COVID-19 vaccines

Long way to go: Months after rollout, PH reaches 1M full vaccinations

Sofia Tomacruz

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Long way to go: Months after rollout, PH reaches 1M full vaccinations

VACCINE DRIVE. Residents receive their first jab of the Pfizer vaccine during the vaccination roll out at the Makati Medical Center on May 12, 2021.


This accounts for nearly 1% of the population. The government is still aiming to vaccinate at least 50 million more Filipinos by the end of 2021.

Since launching its mass coronavirus vaccine campaign on March 1, the Philippines tallied over one million people who have been fully vaccinated against COVID-19. 

Latest data from the Department of Health (DOH) released on Thursday, May 27, showed that as of May 25, 1,029,061 people have received both doses of a COVID-19 vaccine, accounting for nearly 1% of the Philippines’ population. 

The number of people who have received at least one of two doses stood at 3,466,314, covering about 3.19% of the population. 

The vaccination of at least one million individuals is a significant point in the country’s vaccination program that has been hampered by delays in paperwork and vaccine shipments, as well as erratic delivery timeliness and uncertain vaccine supplies. 

Nearly 3 months after the government started vaccinating Filipinos against the disease, the Philippines stood as the second to the last country in Southeast Asia in terms of the percentage of the population that has received at least one dose of the vaccine.

Data as of May 25 showed that about 4.1 doses per 100 people were administered in the country. 

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The number of total vaccinations is still far from the government’s goal of vaccinating 70 million Filipinos within the year – a target necessary to reach herd immunity. Pandemic and health officials said this would be largely dependent on whether the volume of vaccines expected to be delivered to the country within the year would push through as scheduled. 

After receiving its first shipment of vaccines donated by China on February 28, the Philippines has received a total of about 8.2 million vaccines doses as of May. 

These include AstraZeneca and Pfizer vaccines from the COVAX global facility and  initial shipments of vaccines developed by Sinovac and the Gamaleya Research Institute.

The COVAX Facility – an initiative co-led by Gavi, The Vaccine Alliance, the World Health Organization (WHO), and Coalition for Epidemic Preparedness Innovations (CEPI) – aims to ensure the equitable distribution of limited shots, along with access by developing nations to affordable vaccines.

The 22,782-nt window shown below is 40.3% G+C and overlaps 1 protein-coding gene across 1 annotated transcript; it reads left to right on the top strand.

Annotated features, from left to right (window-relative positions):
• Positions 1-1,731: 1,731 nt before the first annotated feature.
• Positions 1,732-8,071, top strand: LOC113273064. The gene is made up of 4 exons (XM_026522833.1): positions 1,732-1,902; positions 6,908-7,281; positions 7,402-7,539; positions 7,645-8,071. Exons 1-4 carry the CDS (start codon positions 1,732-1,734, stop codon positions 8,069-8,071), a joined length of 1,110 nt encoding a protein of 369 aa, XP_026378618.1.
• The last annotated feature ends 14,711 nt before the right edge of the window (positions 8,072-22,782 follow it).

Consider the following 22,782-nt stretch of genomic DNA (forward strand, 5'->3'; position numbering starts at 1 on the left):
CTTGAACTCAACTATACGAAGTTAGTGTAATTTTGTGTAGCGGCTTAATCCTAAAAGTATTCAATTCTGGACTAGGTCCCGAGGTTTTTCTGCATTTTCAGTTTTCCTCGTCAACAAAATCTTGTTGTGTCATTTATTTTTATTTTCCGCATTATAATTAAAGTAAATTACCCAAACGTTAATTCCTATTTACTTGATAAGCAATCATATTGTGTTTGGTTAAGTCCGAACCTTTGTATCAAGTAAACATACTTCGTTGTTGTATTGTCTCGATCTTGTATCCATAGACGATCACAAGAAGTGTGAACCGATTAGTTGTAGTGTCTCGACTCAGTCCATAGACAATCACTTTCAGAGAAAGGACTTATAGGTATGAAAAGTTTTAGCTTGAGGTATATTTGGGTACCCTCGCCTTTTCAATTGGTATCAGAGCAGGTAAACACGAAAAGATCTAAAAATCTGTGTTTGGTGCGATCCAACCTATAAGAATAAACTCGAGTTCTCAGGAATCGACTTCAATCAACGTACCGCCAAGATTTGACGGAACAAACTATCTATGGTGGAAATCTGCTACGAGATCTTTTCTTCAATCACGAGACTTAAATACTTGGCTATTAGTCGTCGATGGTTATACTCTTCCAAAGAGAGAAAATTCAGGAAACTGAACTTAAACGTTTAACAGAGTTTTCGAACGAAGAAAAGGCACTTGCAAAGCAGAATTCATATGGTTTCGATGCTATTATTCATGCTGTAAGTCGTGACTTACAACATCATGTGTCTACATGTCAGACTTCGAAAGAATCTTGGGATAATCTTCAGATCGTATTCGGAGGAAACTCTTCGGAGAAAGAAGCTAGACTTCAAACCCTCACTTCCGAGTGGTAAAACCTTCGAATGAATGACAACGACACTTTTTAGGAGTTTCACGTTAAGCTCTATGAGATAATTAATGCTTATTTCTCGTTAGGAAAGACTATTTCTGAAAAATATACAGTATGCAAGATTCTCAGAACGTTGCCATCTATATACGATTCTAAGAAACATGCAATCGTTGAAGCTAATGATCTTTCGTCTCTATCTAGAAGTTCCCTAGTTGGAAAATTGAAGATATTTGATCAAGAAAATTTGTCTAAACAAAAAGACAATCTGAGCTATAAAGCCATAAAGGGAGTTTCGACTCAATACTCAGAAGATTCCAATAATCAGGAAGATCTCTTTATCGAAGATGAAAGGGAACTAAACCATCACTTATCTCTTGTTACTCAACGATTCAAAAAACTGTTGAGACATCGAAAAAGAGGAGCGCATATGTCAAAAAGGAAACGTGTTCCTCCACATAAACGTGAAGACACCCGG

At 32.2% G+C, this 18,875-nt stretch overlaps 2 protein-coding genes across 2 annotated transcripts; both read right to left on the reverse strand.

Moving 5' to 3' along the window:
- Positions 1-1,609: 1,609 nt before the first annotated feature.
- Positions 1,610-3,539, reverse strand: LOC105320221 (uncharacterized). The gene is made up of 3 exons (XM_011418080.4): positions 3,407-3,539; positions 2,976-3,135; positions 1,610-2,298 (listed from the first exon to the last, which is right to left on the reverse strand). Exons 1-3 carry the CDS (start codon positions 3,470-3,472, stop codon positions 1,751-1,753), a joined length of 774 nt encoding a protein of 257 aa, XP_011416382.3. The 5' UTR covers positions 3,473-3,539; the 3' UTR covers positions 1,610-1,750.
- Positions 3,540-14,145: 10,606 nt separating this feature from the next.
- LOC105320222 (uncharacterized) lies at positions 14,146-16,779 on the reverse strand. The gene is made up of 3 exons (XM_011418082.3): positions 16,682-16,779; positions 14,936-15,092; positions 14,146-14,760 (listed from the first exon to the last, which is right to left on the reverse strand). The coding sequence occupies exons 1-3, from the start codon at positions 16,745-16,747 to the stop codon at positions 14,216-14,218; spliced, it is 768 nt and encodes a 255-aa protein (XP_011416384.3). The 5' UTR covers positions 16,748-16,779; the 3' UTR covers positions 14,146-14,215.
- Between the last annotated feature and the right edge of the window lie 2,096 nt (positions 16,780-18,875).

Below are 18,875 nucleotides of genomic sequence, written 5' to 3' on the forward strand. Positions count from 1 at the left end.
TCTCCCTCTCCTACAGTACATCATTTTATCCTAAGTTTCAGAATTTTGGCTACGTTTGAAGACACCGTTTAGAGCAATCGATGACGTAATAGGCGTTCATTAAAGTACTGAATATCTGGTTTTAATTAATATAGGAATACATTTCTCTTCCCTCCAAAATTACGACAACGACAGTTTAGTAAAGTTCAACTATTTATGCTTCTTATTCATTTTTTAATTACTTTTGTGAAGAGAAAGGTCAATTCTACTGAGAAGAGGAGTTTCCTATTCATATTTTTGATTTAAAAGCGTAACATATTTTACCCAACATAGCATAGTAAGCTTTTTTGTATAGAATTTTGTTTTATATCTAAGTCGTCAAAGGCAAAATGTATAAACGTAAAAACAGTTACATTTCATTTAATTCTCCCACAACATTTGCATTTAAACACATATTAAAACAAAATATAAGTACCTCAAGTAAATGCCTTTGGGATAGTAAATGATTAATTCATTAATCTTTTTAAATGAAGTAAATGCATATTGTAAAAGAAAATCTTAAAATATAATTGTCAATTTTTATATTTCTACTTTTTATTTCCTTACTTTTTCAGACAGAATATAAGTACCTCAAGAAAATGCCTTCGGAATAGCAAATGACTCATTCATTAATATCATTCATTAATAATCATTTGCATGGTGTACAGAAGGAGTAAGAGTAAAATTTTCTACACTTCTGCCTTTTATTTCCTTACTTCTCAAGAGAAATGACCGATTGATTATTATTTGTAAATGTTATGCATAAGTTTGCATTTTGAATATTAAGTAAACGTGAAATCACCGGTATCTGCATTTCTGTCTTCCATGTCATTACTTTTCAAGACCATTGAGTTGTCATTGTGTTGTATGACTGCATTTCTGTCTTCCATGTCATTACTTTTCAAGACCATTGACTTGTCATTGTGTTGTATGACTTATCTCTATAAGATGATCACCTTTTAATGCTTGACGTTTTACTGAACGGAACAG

Based on agreements signed, the Philippines is expecting to receive at least 157 million vaccine doses developed by Pfizer, AstraZeneca, Sinovac, Moderna, Novavax, Gamaleya Research Institute, and Johnson & Johnson in 2021. With COVAX, supplies may reach some 190 million doses. 


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‘Population protections’ vs herd immunity

In a virtual briefing on Wednesday, May 26, Health Undersecretary Myrna Cabotaje said the government was shifting to a more urgent goal of “population protection through mass immunization” as opposed to attaining herd immunity by the end of the year. 

Cabotaje said the movement was based on the Department of Health’s assessment of obstacles that could complicate the goal to achieve herd immunity, including erratic vaccine supply, the emergence of variants of concern, as well as the length of immunity from vaccines, which remains unknown. 

Aside from this, the government is also facing the challenge of combatting rising vaccine hesitancy among Filipinos. Recent public surveys have shown that months into the rollout of vaccines, only 3 in 10 Filipinos were willing to get vaccinated, while just as many were still unsure or unwilling.

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Under “population protection,” the government instead wants to ensure a decrease in hospitalizations and deaths caused by COVID-19. Cabotaje said the government is also targeting to vaccinate some 50 million to 60 million Filipinos, if not 70 million.

“Our term now is really ‘population protection.’ We prevent hospitalization. We prevent and minimize deaths by prioritizing. And the bigger the population that is vaccinated, we have population protection so less chances of infections spreading. If infections spread, this will be very mild,” Cabotaje said. –

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Sofia Tomacruz

Sofia Tomacruz covers defense and foreign affairs. Follow her on Twitter via @sofiatomacruz.